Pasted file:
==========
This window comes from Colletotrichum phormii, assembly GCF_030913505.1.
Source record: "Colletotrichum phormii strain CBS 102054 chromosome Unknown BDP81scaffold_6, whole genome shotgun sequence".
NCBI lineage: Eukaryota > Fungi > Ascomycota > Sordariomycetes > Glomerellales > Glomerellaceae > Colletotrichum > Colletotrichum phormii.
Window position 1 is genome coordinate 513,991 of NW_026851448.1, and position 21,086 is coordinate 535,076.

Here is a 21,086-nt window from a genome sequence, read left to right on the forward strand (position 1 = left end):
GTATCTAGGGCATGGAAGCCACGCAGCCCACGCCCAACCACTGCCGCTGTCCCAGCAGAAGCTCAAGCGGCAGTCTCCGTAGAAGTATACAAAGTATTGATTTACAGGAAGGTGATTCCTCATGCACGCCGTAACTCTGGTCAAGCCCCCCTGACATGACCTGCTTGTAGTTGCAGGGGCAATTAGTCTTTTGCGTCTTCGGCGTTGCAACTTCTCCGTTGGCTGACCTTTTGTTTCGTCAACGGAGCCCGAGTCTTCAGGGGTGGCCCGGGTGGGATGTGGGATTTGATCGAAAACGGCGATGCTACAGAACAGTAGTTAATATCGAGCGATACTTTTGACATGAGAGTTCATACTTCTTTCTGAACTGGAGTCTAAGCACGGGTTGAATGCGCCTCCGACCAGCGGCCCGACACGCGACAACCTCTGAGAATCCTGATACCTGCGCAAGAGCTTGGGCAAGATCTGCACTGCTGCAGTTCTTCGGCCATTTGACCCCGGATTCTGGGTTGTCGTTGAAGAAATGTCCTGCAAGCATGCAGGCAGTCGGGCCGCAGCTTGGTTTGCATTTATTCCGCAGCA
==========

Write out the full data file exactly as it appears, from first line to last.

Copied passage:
This window comes from Colletotrichum phormii, assembly GCF_030913505.1.
Source record: "Colletotrichum phormii strain CBS 102054 chromosome Unknown BDP81scaffold_6, whole genome shotgun sequence".
NCBI lineage: Eukaryota > Fungi > Ascomycota > Sordariomycetes > Glomerellales > Glomerellaceae > Colletotrichum > Colletotrichum phormii.
Window position 1 is genome coordinate 513,991 of NW_026851448.1, and position 21,086 is coordinate 535,076.

Here is a 21,086-nt window from a genome sequence, read left to right on the forward strand (position 1 = left end):
GTATCTAGGGCATGGAAGCCACGCAGCCCACGCCCAACCACTGCCGCTGTCCCAGCAGAAGCTCAAGCGGCAGTCTCCGTAGAAGTATACAAAGTATTGATTTACAGGAAGGTGATTCCTCATGCACGCCGTAACTCTGGTCAAGCCCCCCTGACATGACCTGCTTGTAGTTGCAGGGGCAATTAGTCTTTTGCGTCTTCGGCGTTGCAACTTCTCCGTTGGCTGACCTTTTGTTTCGTCAACGGAGCCCGAGTCTTCAGGGGTGGCCCGGGTGGGATGTGGGATTTGATCGAAAACGGCGATGCTACAGAACAGTAGTTAATATCGAGCGATACTTTTGACATGAGAGTTCATACTTCTTTCTGAACTGGAGTCTAAGCACGGGTTGAATGCGCCTCCGACCAGCGGCCCGACACGCGACAACCTCTGAGAATCCTGATACCTGCGCAAGAGCTTGGGCAAGATCTGCACTGCTGCAGTTCTTCGGCCATTTGACCCCGGATTCTGGGTTGTCGTTGAAGAAATGTCCTGCAAGCATGCAGGCAGTCGGGCCGCAGCTTGGTTTGCATTTATTCCGCAGCA